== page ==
|Thursday, May 15, 2008 - 10:20AM
A tale of two models
GFS 500mb forecast for May 25
Two popular long-range forecast models I watch with regularity are the GFS and the ECMWF (the 'European' model), both with output to ten days (the GFS goes out to 14). As you've heard me say a million times, long range models are notoriously erratic the farther out you go, so much so that some meteorologists and storm observers refuse to even look at them. However, if the same pattern forecast shows up over and over again each time the model is run, this consistency indicates a better probability that the forecast may actually have a chance of happening. Now - once a model is consistent over a period of days, then you compare its output to a 'competing' model. If they are in even slight agreement, then you've got an even more confident forecast (relatively speaking, as you'll rarely use the word 'confident' in any discussion of long-range forecasts).
The past few days, both the GFS and the ECMWF have been remarkably consistent in their forecasts. That's good, right? Well normally yes, but not this time - for late next week, they are (consistently) forecasting completely opposite patterns for the continental US - something I haven't seen in the time I've been observing! The GFS wants to shut down the 2008 storm season, keeping a huge eastern trough and northwesterly flow over the Plains. The ECMWF, however, wants to bring a week of dream storm observation days, placing a huge western trough in a place that will ensure tornadoes happening daily somewhere in the central US.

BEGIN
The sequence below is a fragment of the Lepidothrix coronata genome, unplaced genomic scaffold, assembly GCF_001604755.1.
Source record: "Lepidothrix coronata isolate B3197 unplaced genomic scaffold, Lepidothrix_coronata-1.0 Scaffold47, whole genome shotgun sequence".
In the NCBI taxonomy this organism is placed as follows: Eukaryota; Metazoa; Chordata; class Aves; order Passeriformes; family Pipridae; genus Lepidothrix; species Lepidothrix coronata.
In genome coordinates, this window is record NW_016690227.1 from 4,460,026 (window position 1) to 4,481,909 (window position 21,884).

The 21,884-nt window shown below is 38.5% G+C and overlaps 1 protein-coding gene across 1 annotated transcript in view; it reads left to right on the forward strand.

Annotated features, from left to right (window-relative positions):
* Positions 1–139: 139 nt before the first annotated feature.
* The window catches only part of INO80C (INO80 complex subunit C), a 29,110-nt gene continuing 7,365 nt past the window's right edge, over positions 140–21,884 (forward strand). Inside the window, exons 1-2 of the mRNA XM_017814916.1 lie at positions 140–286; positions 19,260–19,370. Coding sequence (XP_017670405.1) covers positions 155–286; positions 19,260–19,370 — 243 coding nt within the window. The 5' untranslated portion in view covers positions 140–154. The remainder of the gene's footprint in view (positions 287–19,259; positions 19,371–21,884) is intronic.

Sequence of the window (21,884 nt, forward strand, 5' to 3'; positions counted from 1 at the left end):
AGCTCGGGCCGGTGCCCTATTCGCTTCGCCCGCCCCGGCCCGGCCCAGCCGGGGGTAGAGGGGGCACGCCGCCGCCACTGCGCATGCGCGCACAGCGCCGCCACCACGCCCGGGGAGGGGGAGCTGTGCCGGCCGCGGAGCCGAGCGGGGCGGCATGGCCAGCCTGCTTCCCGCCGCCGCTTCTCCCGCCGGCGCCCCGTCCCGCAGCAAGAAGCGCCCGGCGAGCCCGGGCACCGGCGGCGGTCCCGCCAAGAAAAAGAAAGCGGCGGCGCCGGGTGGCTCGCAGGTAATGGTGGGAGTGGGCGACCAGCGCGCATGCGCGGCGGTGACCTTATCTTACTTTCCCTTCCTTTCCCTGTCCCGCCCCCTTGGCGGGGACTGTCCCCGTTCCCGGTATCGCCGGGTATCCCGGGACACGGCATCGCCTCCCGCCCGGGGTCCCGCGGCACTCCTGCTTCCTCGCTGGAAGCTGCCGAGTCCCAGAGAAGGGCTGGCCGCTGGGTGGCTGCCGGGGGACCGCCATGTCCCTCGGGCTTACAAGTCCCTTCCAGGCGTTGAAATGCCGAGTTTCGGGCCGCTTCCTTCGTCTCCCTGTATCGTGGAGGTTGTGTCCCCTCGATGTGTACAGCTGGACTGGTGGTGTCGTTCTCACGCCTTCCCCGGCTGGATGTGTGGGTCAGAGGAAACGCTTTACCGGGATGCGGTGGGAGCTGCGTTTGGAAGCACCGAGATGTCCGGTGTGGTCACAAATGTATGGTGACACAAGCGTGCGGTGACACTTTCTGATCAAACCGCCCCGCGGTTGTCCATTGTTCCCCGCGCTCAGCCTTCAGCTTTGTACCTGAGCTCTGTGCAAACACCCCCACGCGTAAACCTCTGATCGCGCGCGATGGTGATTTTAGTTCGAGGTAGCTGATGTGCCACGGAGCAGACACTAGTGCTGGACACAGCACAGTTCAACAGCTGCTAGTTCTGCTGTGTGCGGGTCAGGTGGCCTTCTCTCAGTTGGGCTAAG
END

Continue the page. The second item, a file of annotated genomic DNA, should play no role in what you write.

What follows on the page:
When models are so consistent and yet so diametrically opposed to each other, there is little that a storm observer can do but just wait. Eventually, one of the models will concede to the other's pattern. So which one win the battle this time? The European model is the favored one in situations like these, but such a strong signal on the GFS for the opposite to happen can't be ignored.
As for my expedition plans - as you've seen, the DSLR won out this week over a trip. That will do it for my Plains observing budget this spring, and therefore also my plans for an expedition. The tour option is still open - and therefore I'll still leave that possibility reflected in the departure probabilities.
Based on the current outlook, this probability table charts the chance of our trip starting on a particular date:
|2008 Weather Expedition - Departure Date Probability as of May 15|
|May 26-June 15||8%|